- Men and women engage in distracted driving at the same rates, according to California’s Department of Insurance. Insurers in the state identified distracted driving as “one of the primary drivers of increased accident frequency and severity.”
- In 2017, alcohol-impaired drivers were involved in one-third of all fatal car crashes — and most of those drivers were men. According to NHTSA, there were four male alcohol-impaired drivers involved in fatal crashes for every female alcohol-impaired driver (8,022 versus 1,944).
- Speeding was a factor in 28% of male driver deaths and 18% of female driver deaths in 2017, according to IIHS.
- While most studies show men more often exhibit in risky driving behaviors, a 2011 study by the University of Michigan showed that women were more likely to be involved in certain types of crashes, especially when turning at intersections.
While 45 states still allow price differences between men’s and women’s car insurance, the practice has become increasingly controversial.
Who’s for it?
Car insurance companies have generally argued in favor of keeping gender as a rating factor because, they say, it helps them more accurately price risk.
Insurers consider gender in combination with many other risk factors (like what kind of car you drive and your years of driving experience) when pricing insurance.When states prohibit rating factors like gender, it doesn’t mean the extra cost insurers charge certain groups disappears. It just gets distributed in a different way.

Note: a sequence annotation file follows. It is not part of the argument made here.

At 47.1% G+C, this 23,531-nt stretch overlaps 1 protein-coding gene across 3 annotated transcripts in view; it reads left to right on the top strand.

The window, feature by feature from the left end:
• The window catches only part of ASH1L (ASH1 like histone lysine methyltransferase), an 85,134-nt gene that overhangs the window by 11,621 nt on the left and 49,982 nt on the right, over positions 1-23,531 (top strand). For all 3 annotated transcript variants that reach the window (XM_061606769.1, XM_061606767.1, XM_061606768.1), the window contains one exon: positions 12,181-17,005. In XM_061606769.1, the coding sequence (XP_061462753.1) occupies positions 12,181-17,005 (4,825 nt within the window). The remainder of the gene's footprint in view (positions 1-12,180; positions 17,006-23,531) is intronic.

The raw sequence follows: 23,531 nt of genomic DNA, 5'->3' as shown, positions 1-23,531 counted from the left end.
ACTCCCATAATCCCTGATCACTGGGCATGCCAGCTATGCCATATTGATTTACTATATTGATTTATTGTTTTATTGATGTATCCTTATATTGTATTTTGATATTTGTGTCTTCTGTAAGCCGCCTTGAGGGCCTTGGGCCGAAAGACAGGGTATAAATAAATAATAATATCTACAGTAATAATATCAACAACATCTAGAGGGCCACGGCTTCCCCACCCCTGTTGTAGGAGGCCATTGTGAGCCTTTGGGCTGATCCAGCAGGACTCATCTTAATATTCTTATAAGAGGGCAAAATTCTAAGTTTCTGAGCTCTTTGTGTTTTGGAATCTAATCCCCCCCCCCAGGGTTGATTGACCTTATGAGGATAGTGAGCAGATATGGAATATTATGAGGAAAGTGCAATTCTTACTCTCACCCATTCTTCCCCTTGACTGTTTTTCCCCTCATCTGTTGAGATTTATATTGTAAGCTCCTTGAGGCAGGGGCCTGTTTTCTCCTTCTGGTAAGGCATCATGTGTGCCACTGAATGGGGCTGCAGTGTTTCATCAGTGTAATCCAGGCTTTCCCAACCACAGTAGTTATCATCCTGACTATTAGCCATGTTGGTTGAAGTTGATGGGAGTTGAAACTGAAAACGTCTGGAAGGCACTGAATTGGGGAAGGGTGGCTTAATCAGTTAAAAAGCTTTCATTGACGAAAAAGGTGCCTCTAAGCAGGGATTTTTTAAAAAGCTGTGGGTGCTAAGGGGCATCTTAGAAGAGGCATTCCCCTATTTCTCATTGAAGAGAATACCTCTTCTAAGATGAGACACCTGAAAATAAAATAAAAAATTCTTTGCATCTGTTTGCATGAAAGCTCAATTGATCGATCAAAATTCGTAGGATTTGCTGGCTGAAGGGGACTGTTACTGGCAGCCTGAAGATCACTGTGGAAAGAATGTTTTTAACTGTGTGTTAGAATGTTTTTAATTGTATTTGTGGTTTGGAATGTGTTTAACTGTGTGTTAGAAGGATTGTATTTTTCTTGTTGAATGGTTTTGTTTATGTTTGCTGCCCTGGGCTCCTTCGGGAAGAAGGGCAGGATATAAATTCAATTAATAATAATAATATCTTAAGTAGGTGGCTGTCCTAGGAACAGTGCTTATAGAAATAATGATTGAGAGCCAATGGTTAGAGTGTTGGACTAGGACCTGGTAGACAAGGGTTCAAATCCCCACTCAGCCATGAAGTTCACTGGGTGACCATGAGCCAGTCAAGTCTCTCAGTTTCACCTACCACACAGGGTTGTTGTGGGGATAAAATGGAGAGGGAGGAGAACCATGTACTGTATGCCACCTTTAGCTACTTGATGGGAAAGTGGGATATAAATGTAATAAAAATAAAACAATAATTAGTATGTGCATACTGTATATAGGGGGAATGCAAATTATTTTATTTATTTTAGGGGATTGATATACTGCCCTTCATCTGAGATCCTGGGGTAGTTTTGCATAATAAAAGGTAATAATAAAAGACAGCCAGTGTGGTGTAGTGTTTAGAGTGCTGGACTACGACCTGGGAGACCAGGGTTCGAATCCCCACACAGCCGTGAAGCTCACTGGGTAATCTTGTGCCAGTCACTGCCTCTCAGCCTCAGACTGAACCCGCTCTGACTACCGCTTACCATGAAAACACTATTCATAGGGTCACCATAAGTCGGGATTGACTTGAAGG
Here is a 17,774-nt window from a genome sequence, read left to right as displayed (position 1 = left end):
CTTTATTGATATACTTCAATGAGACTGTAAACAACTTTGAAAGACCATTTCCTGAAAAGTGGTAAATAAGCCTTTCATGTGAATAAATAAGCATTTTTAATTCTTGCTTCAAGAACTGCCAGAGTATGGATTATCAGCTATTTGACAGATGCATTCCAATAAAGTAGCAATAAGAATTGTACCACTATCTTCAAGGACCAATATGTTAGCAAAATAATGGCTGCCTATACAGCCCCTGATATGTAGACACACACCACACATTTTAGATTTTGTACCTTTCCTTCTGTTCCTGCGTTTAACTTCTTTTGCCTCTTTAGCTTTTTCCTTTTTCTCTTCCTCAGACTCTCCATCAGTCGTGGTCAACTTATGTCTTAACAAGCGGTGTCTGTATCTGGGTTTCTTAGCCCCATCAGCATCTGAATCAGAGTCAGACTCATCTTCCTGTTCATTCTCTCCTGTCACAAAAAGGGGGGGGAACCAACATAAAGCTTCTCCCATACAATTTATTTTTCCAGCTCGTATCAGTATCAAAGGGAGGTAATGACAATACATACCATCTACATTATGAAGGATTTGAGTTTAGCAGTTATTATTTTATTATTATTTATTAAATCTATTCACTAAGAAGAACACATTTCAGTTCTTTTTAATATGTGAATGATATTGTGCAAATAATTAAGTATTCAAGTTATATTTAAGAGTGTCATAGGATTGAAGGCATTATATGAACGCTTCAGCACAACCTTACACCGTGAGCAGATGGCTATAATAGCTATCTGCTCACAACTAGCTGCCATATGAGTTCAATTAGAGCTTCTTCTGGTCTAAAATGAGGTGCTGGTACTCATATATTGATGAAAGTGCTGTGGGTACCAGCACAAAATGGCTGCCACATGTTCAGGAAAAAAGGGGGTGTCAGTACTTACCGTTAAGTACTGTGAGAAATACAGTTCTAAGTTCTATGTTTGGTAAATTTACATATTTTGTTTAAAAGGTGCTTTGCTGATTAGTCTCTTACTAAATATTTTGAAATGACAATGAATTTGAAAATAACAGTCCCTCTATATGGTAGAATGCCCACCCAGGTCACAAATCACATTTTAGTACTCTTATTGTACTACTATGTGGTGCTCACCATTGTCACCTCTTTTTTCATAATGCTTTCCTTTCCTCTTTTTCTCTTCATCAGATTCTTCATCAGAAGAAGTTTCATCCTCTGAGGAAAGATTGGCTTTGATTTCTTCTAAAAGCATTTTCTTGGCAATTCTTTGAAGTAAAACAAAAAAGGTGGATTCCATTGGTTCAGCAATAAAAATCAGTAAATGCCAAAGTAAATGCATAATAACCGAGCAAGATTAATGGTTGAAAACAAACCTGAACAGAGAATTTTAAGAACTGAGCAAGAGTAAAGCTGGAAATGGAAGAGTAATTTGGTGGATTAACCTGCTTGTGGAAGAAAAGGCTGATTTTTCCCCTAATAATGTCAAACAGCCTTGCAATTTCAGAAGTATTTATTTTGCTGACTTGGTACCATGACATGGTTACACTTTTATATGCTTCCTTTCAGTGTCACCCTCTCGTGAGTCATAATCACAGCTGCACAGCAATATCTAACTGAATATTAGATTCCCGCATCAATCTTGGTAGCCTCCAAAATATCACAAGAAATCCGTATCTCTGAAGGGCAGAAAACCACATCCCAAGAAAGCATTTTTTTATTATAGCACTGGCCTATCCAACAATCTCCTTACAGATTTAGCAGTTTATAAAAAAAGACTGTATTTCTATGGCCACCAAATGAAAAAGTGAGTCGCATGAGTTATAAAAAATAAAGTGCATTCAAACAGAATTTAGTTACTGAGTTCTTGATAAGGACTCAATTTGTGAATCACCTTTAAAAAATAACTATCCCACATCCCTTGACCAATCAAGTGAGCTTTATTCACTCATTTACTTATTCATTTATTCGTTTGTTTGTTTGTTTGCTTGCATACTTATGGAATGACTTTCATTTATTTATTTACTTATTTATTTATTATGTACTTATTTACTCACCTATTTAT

In California, for example, Department of Insurance analysis shows that eliminating gender could give the riskiest group — young male drivers with fewer than three years of driving experience — a 5 percent break on their insurance costs while less-risky young female drivers could end up paying more.
Who’s against it?
Consumer advocates, however, have become increasingly vocal about the cost disparities highlighted in this report and by previous consumer studies. They argue that if gender were strongly tied to how likely men and women are to file a claim, we’d see more consistency across insurers and locations. They say that wildly varying rates are unfair, and that it’s time for men and women to just pay the same.
Consumers concerned about the impact of their gender on their car insurance costs can shop around for an insurance company that doesn’t consider gender when setting rates — or one that rates their gender more favorably.
Industry trade groups have disputed previous consumer studies showing that women are charged more than men, but they have not shared alternate data or explained why female drivers may see higher prices in some states.
*Rate data is based on The Zebra’s analysis of 61 million car insurance rates across all U.S. zip codes including Washington D.C. conducted between September and December 2018 and between May and June 2016. The analysis uses a consistent base profile for the insured driver: A 30-year-old single male driving a 4-year-old Honda Accord EX with a good driving history and coverage limits of $50,000 bodily injury liability per person/$100,000 bodily injury liability per accident/$50,000 property damage liability per accident with a $500 deductible for comprehensive and collision. The driver’s gender was changed to female to obtain rate differences.